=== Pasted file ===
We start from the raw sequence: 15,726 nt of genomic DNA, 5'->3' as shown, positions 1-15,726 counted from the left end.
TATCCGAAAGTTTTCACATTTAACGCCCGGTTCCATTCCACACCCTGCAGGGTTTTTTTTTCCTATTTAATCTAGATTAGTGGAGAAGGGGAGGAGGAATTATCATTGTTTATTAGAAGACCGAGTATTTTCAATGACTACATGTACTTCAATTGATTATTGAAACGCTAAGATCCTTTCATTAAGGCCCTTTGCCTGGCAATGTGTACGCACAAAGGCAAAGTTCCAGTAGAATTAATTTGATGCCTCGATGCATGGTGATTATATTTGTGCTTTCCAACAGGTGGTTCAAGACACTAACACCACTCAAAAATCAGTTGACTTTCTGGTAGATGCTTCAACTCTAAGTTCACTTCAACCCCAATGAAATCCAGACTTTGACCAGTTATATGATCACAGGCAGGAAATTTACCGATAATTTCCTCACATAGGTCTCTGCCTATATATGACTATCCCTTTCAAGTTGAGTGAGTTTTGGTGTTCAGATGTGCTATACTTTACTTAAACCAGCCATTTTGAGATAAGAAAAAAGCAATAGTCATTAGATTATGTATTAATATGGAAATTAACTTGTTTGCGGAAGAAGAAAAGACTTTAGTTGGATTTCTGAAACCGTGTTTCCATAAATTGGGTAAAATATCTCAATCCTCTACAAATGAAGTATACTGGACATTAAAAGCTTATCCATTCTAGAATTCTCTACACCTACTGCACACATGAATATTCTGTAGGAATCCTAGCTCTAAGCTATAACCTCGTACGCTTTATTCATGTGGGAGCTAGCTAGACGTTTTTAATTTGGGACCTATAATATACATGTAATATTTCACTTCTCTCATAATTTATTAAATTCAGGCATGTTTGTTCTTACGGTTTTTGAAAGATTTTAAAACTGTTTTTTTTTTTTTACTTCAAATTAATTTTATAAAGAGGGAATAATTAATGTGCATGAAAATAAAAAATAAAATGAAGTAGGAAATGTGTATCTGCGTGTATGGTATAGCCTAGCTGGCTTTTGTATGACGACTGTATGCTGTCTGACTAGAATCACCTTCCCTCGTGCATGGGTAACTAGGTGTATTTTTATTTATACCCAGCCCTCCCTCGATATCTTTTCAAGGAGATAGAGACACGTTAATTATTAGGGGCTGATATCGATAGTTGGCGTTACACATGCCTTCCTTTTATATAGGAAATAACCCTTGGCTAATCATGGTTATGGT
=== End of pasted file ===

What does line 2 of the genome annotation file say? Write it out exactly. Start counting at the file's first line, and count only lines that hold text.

TATCCGAAAGTTTTCACATTTAACGCCCGGTTCCATTCCACACCCTGCAGGGTTTTTTTTTCCTATTTAATCTAGATTAGTGGAGAAGGGGAGGAGGAATTATCATTGTTTATTAGAAGACCGAGTATTTTCAATGACTACATGTACTTCAATTGATTATTGAAACGCTAAGATCCTTTCATTAAGGCCCTTTGCCTGGCAATGTGTACGCACAAAGGCAAAGTTCCAGTAGAATTAATTTGATGCCTCGATGCATGGTGATTATATTTGTGCTTTCCAACAGGTGGTTCAAGACACTAACACCACTCAAAAATCAGTTGACTTTCTGGTAGATGCTTCAACTCTAAGTTCACTTCAACCCCAATGAAATCCAGACTTTGACCAGTTATATGATCACAGGCAGGAAATTTACCGATAATTTCCTCACATAGGTCTCTGCCTATATATGACTATCCCTTTCAAGTTGAGTGAGTTTTGGTGTTCAGATGTGCTATACTTTACTTAAACCAGCCATTTTGAGATAAGAAAAAAGCAATAGTCATTAGATTATGTATTAATATGGAAATTAACTTGTTTGCGGAAGAAGAAAAGACTTTAGTTGGATTTCTGAAACCGTGTTTCCATAAATTGGGTAAAATATCTCAATCCTCTACAAATGAAGTATACTGGACATTAAAAGCTTATCCATTCTAGAATTCTCTACACCTACTGCACACATGAATATTCTGTAGGAATCCTAGCTCTAAGCTATAACCTCGTACGCTTTATTCATGTGGGAGCTAGCTAGACGTTTTTAATTTGGGACCTATAATATACATGTAATATTTCACTTCTCTCATAATTTATTAAATTCAGGCATGTTTGTTCTTACGGTTTTTGAAAGATTTTAAAACTGTTTTTTTTTTTTTACTTCAAATTAATTTTATAAAGAGGGAATAATTAATGTGCATGAAAATAAAAAATAAAATGAAGTAGGAAATGTGTATCTGCGTGTATGGTATAGCCTAGCTGGCTTTTGTATGACGACTGTATGCTGTCTGACTAGAATCACCTTCCCTCGTGCATGGGTAACTAGGTGTATTTTTATTTATACCCAGCCCTCCCTCGATATCTTTTCAAGGAGATAGAGACACGTTAATTATTAGGGGCTGATATCGATAGTTGGCGTTACACATGCCTTCCTTTTATATAGGAAATAACCCTTGGCTAATCATGGTTATGGT